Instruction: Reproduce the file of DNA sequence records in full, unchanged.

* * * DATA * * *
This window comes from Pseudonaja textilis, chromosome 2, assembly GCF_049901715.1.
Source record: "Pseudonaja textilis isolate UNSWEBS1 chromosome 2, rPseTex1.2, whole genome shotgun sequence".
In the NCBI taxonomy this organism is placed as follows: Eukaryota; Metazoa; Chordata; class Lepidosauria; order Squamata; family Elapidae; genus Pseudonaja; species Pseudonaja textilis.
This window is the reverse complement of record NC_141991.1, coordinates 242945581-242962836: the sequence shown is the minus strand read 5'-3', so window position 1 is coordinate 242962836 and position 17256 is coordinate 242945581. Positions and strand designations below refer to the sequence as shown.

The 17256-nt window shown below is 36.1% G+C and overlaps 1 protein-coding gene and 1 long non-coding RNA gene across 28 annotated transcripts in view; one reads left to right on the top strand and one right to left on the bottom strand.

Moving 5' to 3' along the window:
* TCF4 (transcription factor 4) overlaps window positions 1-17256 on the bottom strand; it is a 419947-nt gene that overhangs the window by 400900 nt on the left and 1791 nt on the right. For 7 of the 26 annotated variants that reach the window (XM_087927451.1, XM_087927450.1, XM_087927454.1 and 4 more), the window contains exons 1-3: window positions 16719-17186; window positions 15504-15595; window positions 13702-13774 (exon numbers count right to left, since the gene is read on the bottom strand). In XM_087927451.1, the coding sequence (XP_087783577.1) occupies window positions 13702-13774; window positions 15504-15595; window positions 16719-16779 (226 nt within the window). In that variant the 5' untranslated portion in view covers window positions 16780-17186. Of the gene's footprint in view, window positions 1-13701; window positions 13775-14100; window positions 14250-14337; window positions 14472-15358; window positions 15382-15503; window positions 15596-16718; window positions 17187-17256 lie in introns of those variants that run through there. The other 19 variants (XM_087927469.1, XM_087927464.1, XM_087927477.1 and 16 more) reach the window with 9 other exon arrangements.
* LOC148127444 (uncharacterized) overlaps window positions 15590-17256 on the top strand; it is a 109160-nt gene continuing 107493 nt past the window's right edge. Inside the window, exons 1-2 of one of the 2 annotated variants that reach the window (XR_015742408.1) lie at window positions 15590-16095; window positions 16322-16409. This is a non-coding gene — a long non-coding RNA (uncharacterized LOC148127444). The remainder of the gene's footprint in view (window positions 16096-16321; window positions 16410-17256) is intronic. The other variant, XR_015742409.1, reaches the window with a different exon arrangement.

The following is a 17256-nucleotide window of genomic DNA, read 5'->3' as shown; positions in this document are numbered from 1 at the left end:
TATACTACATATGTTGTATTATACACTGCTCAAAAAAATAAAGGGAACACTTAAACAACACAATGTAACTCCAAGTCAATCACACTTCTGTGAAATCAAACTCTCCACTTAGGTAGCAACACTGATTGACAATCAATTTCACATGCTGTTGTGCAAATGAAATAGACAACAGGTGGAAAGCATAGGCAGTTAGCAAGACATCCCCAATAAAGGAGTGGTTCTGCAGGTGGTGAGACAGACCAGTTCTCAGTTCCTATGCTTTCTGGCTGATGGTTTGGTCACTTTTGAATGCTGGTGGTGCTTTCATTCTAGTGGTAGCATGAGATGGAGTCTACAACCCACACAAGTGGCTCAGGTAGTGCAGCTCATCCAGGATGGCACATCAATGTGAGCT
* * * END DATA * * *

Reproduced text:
This window comes from Pseudonaja textilis, chromosome 2, assembly GCF_049901715.1.
Source record: "Pseudonaja textilis isolate UNSWEBS1 chromosome 2, rPseTex1.2, whole genome shotgun sequence".
In the NCBI taxonomy this organism is placed as follows: Eukaryota; Metazoa; Chordata; class Lepidosauria; order Squamata; family Elapidae; genus Pseudonaja; species Pseudonaja textilis.
This window is the reverse complement of record NC_141991.1, coordinates 242945581-242962836: the sequence shown is the minus strand read 5'-3', so window position 1 is coordinate 242962836 and position 17256 is coordinate 242945581. Positions and strand designations below refer to the sequence as shown.

The 17256-nt window shown below is 36.1% G+C and overlaps 1 protein-coding gene and 1 long non-coding RNA gene across 28 annotated transcripts in view; one reads left to right on the top strand and one right to left on the bottom strand.

Moving 5' to 3' along the window:
* TCF4 (transcription factor 4) overlaps window positions 1-17256 on the bottom strand; it is a 419947-nt gene that overhangs the window by 400900 nt on the left and 1791 nt on the right. For 7 of the 26 annotated variants that reach the window (XM_087927451.1, XM_087927450.1, XM_087927454.1 and 4 more), the window contains exons 1-3: window positions 16719-17186; window positions 15504-15595; window positions 13702-13774 (exon numbers count right to left, since the gene is read on the bottom strand). In XM_087927451.1, the coding sequence (XP_087783577.1) occupies window positions 13702-13774; window positions 15504-15595; window positions 16719-16779 (226 nt within the window). In that variant the 5' untranslated portion in view covers window positions 16780-17186. Of the gene's footprint in view, window positions 1-13701; window positions 13775-14100; window positions 14250-14337; window positions 14472-15358; window positions 15382-15503; window positions 15596-16718; window positions 17187-17256 lie in introns of those variants that run through there. The other 19 variants (XM_087927469.1, XM_087927464.1, XM_087927477.1 and 16 more) reach the window with 9 other exon arrangements.
* LOC148127444 (uncharacterized) overlaps window positions 15590-17256 on the top strand; it is a 109160-nt gene continuing 107493 nt past the window's right edge. Inside the window, exons 1-2 of one of the 2 annotated variants that reach the window (XR_015742408.1) lie at window positions 15590-16095; window positions 16322-16409. This is a non-coding gene — a long non-coding RNA (uncharacterized LOC148127444). The remainder of the gene's footprint in view (window positions 16096-16321; window positions 16410-17256) is intronic. The other variant, XR_015742409.1, reaches the window with a different exon arrangement.

The following is a 17256-nucleotide window of genomic DNA, read 5'->3' as shown; positions in this document are numbered from 1 at the left end:
TATACTACATATGTTGTATTATACACTGCTCAAAAAAATAAAGGGAACACTTAAACAACACAATGTAACTCCAAGTCAATCACACTTCTGTGAAATCAAACTCTCCACTTAGGTAGCAACACTGATTGACAATCAATTTCACATGCTGTTGTGCAAATGAAATAGACAACAGGTGGAAAGCATAGGCAGTTAGCAAGACATCCCCAATAAAGGAGTGGTTCTGCAGGTGGTGAGACAGACCAGTTCTCAGTTCCTATGCTTTCTGGCTGATGGTTTGGTCACTTTTGAATGCTGGTGGTGCTTTCATTCTAGTGGTAGCATGAGATGGAGTCTACAACCCACACAAGTGGCTCAGGTAGTGCAGCTCATCCAGGATGGCACATCAATGTGAGCT